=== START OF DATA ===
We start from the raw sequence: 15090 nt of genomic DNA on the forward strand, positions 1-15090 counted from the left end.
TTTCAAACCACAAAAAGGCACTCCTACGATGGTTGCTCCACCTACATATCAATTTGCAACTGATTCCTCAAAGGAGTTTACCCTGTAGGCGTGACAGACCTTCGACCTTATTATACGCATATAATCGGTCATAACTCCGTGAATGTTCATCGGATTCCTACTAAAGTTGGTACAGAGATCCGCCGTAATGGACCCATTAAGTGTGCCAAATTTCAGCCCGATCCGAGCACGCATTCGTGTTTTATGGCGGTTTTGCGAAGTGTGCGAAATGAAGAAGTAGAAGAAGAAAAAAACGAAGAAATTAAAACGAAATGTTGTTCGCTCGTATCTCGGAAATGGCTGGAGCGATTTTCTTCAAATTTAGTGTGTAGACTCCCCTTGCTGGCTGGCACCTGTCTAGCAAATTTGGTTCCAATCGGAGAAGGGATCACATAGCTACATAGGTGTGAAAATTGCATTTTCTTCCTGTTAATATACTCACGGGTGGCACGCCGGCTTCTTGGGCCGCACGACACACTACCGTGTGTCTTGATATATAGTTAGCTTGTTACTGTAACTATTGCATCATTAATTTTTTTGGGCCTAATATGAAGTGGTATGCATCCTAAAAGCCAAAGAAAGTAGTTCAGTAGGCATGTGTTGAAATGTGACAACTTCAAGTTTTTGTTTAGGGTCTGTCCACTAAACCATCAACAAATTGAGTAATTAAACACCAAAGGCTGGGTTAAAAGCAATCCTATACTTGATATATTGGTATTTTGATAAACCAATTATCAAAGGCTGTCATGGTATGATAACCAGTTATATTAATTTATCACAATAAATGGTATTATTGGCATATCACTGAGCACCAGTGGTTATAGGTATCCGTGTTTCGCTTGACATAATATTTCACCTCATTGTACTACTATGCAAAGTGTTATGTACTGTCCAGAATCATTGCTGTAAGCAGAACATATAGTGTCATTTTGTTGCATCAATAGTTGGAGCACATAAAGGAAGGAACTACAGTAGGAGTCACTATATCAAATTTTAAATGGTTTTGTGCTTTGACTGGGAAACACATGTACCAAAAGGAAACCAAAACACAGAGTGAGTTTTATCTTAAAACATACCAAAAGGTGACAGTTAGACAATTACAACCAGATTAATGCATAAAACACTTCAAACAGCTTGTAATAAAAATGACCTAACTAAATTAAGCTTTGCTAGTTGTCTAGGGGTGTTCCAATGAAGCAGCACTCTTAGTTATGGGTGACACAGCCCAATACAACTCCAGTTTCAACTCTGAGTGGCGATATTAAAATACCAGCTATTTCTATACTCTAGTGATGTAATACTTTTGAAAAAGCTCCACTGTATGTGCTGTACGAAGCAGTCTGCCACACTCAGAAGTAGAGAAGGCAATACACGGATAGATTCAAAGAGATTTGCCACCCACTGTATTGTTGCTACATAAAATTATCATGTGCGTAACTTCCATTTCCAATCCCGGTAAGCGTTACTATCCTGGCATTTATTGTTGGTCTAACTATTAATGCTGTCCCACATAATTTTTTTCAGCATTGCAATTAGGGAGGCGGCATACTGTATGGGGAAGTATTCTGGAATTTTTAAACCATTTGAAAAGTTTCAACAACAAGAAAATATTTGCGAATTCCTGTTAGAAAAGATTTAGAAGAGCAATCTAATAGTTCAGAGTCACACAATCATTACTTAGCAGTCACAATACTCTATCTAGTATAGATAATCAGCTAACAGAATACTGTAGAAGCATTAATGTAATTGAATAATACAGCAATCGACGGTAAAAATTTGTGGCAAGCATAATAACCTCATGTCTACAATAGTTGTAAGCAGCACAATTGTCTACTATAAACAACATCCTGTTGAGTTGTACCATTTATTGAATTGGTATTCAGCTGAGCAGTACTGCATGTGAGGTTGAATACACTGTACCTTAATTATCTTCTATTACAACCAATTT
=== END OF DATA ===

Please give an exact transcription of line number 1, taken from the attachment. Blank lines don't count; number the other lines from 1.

We start from the raw sequence: 15090 nt of genomic DNA on the forward strand, positions 1-15090 counted from the left end.